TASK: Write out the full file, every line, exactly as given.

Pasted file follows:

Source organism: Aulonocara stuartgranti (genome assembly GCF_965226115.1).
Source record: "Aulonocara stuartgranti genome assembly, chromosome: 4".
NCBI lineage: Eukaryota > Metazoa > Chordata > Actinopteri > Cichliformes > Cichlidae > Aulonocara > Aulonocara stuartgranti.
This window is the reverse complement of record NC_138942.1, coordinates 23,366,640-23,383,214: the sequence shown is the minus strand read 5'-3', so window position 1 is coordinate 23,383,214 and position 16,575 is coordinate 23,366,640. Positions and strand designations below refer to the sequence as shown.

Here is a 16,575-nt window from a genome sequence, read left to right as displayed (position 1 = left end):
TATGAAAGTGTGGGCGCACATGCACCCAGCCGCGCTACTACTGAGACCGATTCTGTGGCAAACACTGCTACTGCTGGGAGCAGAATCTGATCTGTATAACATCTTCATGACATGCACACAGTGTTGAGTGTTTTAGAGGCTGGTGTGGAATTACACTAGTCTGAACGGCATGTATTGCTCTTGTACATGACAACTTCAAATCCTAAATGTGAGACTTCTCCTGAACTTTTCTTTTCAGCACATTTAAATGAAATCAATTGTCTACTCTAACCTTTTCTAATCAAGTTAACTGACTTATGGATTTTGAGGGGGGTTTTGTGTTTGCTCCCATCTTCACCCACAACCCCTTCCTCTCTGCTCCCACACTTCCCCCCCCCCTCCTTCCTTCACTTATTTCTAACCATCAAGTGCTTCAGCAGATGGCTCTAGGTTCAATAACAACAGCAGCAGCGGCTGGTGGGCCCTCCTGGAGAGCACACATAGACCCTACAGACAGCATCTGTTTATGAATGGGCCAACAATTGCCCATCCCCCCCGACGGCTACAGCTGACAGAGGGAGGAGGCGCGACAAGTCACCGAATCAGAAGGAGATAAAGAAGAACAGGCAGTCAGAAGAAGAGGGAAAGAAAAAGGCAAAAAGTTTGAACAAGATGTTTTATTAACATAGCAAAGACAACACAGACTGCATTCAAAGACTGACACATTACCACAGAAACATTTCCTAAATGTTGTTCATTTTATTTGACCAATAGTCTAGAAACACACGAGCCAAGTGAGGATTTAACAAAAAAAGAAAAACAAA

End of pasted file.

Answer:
Source organism: Aulonocara stuartgranti (genome assembly GCF_965226115.1).
Source record: "Aulonocara stuartgranti genome assembly, chromosome: 4".
NCBI lineage: Eukaryota > Metazoa > Chordata > Actinopteri > Cichliformes > Cichlidae > Aulonocara > Aulonocara stuartgranti.
This window is the reverse complement of record NC_138942.1, coordinates 23,366,640-23,383,214: the sequence shown is the minus strand read 5'-3', so window position 1 is coordinate 23,383,214 and position 16,575 is coordinate 23,366,640. Positions and strand designations below refer to the sequence as shown.

Here is a 16,575-nt window from a genome sequence, read left to right as displayed (position 1 = left end):
TATGAAAGTGTGGGCGCACATGCACCCAGCCGCGCTACTACTGAGACCGATTCTGTGGCAAACACTGCTACTGCTGGGAGCAGAATCTGATCTGTATAACATCTTCATGACATGCACACAGTGTTGAGTGTTTTAGAGGCTGGTGTGGAATTACACTAGTCTGAACGGCATGTATTGCTCTTGTACATGACAACTTCAAATCCTAAATGTGAGACTTCTCCTGAACTTTTCTTTTCAGCACATTTAAATGAAATCAATTGTCTACTCTAACCTTTTCTAATCAAGTTAACTGACTTATGGATTTTGAGGGGGGTTTTGTGTTTGCTCCCATCTTCACCCACAACCCCTTCCTCTCTGCTCCCACACTTCCCCCCCCCCTCCTTCCTTCACTTATTTCTAACCATCAAGTGCTTCAGCAGATGGCTCTAGGTTCAATAACAACAGCAGCAGCGGCTGGTGGGCCCTCCTGGAGAGCACACATAGACCCTACAGACAGCATCTGTTTATGAATGGGCCAACAATTGCCCATCCCCCCCGACGGCTACAGCTGACAGAGGGAGGAGGCGCGACAAGTCACCGAATCAGAAGGAGATAAAGAAGAACAGGCAGTCAGAAGAAGAGGGAAAGAAAAAGGCAAAAAGTTTGAACAAGATGTTTTATTAACATAGCAAAGACAACACAGACTGCATTCAAAGACTGACACATTACCACAGAAACATTTCCTAAATGTTGTTCATTTTATTTGACCAATAGTCTAGAAACACACGAGCCAAGTGAGGATTTAACAAAAAAAGAAAAACAAA